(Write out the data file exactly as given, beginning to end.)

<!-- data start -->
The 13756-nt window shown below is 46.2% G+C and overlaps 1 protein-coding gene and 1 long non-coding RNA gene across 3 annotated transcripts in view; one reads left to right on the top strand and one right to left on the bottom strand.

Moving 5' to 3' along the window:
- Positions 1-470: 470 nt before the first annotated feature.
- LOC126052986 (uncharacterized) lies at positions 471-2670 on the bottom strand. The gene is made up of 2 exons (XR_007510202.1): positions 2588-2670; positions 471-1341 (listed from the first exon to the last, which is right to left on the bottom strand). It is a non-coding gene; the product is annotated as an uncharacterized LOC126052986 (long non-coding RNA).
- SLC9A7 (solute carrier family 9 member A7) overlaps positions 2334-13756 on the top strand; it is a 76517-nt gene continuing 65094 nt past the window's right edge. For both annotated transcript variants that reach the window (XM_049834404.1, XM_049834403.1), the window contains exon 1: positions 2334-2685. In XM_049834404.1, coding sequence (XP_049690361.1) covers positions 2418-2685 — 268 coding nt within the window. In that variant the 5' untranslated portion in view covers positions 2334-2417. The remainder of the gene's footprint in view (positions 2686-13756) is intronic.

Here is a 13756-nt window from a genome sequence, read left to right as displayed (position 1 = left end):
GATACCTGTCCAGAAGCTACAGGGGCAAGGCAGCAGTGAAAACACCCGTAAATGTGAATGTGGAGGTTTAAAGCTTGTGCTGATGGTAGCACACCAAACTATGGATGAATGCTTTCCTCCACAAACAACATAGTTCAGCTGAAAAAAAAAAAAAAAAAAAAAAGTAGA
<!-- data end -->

The 13756-nt window shown below is 46.2% G+C and overlaps 1 protein-coding gene and 1 long non-coding RNA gene across 3 annotated transcripts in view; one reads left to right on the top strand and one right to left on the bottom strand.

Moving 5' to 3' along the window:
- Positions 1-470: 470 nt before the first annotated feature.
- LOC126052986 (uncharacterized) lies at positions 471-2670 on the bottom strand. The gene is made up of 2 exons (XR_007510202.1): positions 2588-2670; positions 471-1341 (listed from the first exon to the last, which is right to left on the bottom strand). It is a non-coding gene; the product is annotated as an uncharacterized LOC126052986 (long non-coding RNA).
- SLC9A7 (solute carrier family 9 member A7) overlaps positions 2334-13756 on the top strand; it is a 76517-nt gene continuing 65094 nt past the window's right edge. For both annotated transcript variants that reach the window (XM_049834404.1, XM_049834403.1), the window contains exon 1: positions 2334-2685. In XM_049834404.1, coding sequence (XP_049690361.1) covers positions 2418-2685 — 268 coding nt within the window. In that variant the 5' untranslated portion in view covers positions 2334-2417. The remainder of the gene's footprint in view (positions 2686-13756) is intronic.

Here is a 13756-nt window from a genome sequence, read left to right as displayed (position 1 = left end):
GATACCTGTCCAGAAGCTACAGGGGCAAGGCAGCAGTGAAAACACCCGTAAATGTGAATGTGGAGGTTTAAAGCTTGTGCTGATGGTAGCACACCAAACTATGGATGAATGCTTTCCTCCACAAACAACATAGTTCAGCTGAAAAAAAAAAAAAAAAAAAAAAGTAGA